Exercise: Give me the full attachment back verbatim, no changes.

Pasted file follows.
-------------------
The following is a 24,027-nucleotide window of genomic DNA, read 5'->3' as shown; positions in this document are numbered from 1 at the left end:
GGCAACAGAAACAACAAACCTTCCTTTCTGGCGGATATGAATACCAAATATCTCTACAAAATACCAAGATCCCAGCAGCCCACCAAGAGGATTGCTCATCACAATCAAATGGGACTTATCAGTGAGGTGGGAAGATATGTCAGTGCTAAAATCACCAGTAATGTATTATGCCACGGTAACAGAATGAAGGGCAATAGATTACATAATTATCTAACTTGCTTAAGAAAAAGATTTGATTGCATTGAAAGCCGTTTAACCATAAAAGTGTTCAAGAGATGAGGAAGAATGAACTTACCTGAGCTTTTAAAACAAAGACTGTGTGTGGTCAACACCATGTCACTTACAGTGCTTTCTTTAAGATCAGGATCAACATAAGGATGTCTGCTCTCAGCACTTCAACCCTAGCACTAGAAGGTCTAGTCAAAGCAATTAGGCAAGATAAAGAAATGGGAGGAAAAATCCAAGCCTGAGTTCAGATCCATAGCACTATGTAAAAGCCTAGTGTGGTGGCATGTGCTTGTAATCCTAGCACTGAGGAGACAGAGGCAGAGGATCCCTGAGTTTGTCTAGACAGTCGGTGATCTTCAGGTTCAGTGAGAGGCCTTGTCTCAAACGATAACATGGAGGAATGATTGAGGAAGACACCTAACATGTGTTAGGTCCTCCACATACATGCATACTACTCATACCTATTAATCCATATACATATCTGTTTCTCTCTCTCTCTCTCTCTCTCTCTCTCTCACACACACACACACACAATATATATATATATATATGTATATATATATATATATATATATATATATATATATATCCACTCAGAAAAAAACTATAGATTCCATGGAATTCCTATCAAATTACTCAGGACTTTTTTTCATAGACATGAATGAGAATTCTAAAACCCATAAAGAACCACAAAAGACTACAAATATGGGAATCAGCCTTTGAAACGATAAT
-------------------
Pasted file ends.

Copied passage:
The following is a 24,027-nucleotide window of genomic DNA, read 5'->3' as shown; positions in this document are numbered from 1 at the left end:
GGCAACAGAAACAACAAACCTTCCTTTCTGGCGGATATGAATACCAAATATCTCTACAAAATACCAAGATCCCAGCAGCCCACCAAGAGGATTGCTCATCACAATCAAATGGGACTTATCAGTGAGGTGGGAAGATATGTCAGTGCTAAAATCACCAGTAATGTATTATGCCACGGTAACAGAATGAAGGGCAATAGATTACATAATTATCTAACTTGCTTAAGAAAAAGATTTGATTGCATTGAAAGCCGTTTAACCATAAAAGTGTTCAAGAGATGAGGAAGAATGAACTTACCTGAGCTTTTAAAACAAAGACTGTGTGTGGTCAACACCATGTCACTTACAGTGCTTTCTTTAAGATCAGGATCAACATAAGGATGTCTGCTCTCAGCACTTCAACCCTAGCACTAGAAGGTCTAGTCAAAGCAATTAGGCAAGATAAAGAAATGGGAGGAAAAATCCAAGCCTGAGTTCAGATCCATAGCACTATGTAAAAGCCTAGTGTGGTGGCATGTGCTTGTAATCCTAGCACTGAGGAGACAGAGGCAGAGGATCCCTGAGTTTGTCTAGACAGTCGGTGATCTTCAGGTTCAGTGAGAGGCCTTGTCTCAAACGATAACATGGAGGAATGATTGAGGAAGACACCTAACATGTGTTAGGTCCTCCACATACATGCATACTACTCATACCTATTAATCCATATACATATCTGTTTCTCTCTCTCTCTCTCTCTCTCTCTCTCTCACACACACACACACACAATATATATATATATATATGTATATATATATATATATATATATATATATATATATATCCACTCAGAAAAAAACTATAGATTCCATGGAATTCCTATCAAATTACTCAGGACTTTTTTTCATAGACATGAATGAGAATTCTAAAACCCATAAAGAACCACAAAAGACTACAAATATGGGAATCAGCCTTTGAAACGATAAT